“He alone, he alone can save us. Only God’s mercy can free humanity from the many forms of evil, at times monstrous evil, which selfishness spawns in our midst. The grace of God can convert hearts and offer mankind a way out of humanly insoluble situations.”
Please accept my prayerful best wishes for a blessed, merry Christmas and a truly happy, healthy, holy, and prosperous new year! Here are the beautiful Bible readings from the liturgy of the Midnight Mass on Christmas.
The Sacred Heart High School family wishes everyone a blessed and peaceful Advent season!
The Pope has announced a Jubilee Year of Mercy. Here is the full text of his letter. Sacred Heart High School will be planning a host of activities in conjunction with the Year of Mercy.
October is the Month of the Rosary, one of the most beautiful and powerful of Catholic prayers. Blessed Pope Pius IX once said, “Give me an army saying the Rosary and I will conquer the world.” Here is a link to the history and methodology of this prayer. God bless you all. The entire SHHS family is remembered in my Rosary each and every day. – Dan Mathews
Here is a link to an article covering the Pope’s just-completed visit to Cuba. While there the Pope reminded the faithful to serve God and humanity, not Marxist ideology.
Pope meets Fidel Castro after warning against ideology
Here is the new Papal encyclical on the environment. There is much in here to ponder, challenge, and inspire.
A spectacular and inspiring work of art has made its home in Waterbury: a statue of hometown hero Father Thomas Conway, the chaplain of the ill-fated U.S.S. Indianapolis, who spent three days in the water ministering to his fellows before he succumbed to exposure and died. The statue features Fr. Conway holding a man’s head above the water’s surface with one hand, and raising his other hand (in which he holds rosary beads and dog tags) in prayer. It is powerfully moving indeed.
Statue of last Catholic chaplain to die in combat in World War II unveiled in Waterbury – The Catholic Transcript Online
Here is a link to the beautiful readings from the Easter Vigil which will be celebrated on Saturday night. It is a glorious mosaic of the entirety of salvation history, from the opening words of the first book of the Bible about the creation, to the fall of mankind and the prophecies about the coming of a Redeemer, climaxing in the Resurrection of Jesus. It is a snapshot of what the Bible teaches us about our relationship to God.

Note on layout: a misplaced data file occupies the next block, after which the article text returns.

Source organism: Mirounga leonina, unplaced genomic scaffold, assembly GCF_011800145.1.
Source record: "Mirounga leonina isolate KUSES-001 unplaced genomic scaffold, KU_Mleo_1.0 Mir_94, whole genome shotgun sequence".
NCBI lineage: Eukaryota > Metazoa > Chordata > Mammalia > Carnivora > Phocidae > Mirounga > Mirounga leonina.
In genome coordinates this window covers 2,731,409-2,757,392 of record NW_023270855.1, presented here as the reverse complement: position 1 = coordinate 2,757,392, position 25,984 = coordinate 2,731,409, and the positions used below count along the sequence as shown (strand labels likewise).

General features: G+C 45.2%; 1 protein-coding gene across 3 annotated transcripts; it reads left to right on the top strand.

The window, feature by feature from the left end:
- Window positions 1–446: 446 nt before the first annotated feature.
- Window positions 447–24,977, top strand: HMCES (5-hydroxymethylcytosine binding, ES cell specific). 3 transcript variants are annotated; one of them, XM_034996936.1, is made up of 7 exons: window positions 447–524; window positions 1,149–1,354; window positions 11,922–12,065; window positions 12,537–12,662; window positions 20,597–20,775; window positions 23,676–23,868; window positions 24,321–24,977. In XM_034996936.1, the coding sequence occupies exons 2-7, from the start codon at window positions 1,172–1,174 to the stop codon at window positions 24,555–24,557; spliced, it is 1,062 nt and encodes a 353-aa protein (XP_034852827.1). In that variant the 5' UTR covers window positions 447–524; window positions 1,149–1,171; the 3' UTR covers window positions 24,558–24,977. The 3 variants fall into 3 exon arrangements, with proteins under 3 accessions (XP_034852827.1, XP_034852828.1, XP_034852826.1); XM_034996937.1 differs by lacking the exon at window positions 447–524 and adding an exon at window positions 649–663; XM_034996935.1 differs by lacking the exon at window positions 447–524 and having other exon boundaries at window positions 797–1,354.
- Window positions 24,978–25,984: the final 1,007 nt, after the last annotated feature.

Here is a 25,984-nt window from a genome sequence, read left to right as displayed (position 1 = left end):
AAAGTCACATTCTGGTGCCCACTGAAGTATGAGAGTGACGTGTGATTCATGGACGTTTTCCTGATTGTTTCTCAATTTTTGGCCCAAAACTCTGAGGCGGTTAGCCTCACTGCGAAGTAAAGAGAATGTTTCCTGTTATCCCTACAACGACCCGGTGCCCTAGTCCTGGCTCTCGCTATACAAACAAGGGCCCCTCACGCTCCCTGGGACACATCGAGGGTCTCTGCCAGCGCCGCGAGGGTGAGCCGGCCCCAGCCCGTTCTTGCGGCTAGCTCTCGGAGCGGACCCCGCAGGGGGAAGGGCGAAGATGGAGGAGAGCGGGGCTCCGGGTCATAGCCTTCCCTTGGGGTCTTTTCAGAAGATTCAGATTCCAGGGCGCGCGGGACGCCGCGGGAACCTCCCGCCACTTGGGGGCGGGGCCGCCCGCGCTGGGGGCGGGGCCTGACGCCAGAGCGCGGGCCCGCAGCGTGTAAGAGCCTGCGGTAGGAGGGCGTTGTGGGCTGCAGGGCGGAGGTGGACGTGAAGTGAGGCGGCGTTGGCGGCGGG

Happy Easter to you all! God bless you.
April 4, 2015
In a powerful model of charity and humility, the Pope washes the feet of prisoners on Holy Thursday.
Pope washes feet of prisoners in traditional Holy Thursday event
Sacred Heart High School is offering numerous opportunities for its entire family to have a blessed and meaningful Lent.
-Fr. Jim Gregory, the school’s chaplain, is generously celebrating Mass every week from Monday through Thursday in the school chapel, beginning at 7am. Everyone is invited and encouraged to participate! If you are looking to give up something for Lent, how about 20 minutes of your time each morning to spend with God in the Eucharist?
-Also, on Wednesday 18 March, Father Jim will be in the chapel during long block to hear confessions. This is the best early Easter present you can give to yourself. One of the best things you can give up for Lent is your sins! Fr. Jim can help you to do so. Please prayerfully consider going to Confession this week. You’ll be glad you did!
-On Monday, March 23rd, at 11am the Relics of the Passion from the Vatican archives will be on display in the chapel at SHHS. These include fragments of the True Cross to which Jesus was nailed, a fragment of the Crown of Thorns, and stones from the Holy Pillar at which Jesus was scourged and from the table on which the Last Supper was celebrated. These are some of the great treasures of the Church, and we are pleased to invite you to pray with us before them.
THE REAL MEANING OF ST. PATRICK’S DAY
St. Patrick lived in the 4th and 5th century. He was born in Scotland, and as a teenager was kidnapped by Celtic barbarians and brought to Ireland in chains as a slave. He escaped, and studied to become a priest. As such, he was asked by his bishop to return to Ireland to preach the Gospel to the very people who had enslaved him. He did, and using the three-leafed clover to teach the concept of the Trinity, he won the island and its people for Christ. So on St. Patrick’s Day, besides the wonderful example of forgiveness which St. Patrick demonstrated, we celebrate the love of God for all of us, and we pray for the wisdom to spread it to others.
Happy St. Patrick’s Day! God bless you all!
Guidelines and suggestions for a fruitful Lenten observance:
1. Increase the amount of time you spend in prayer each day. Praying the Rosary each day is a marvelous opportunity for spiritual growth.
2. Spend more time reading the Bible. This Lent, why not read a chapter of Matthew’s Gospel each day?
3. Give more of your time and treasure to charities.
4. Go to church more often. Attendance at Daily Mass is a wonderful way to grow closer to God.
5. Go to Confession. It’s like taking a bath on the inside. If you haven’t been for a long time, don’t worry! The priest will walk you through everything you have to say and do. This is one of the greatest gifts you can give to yourself.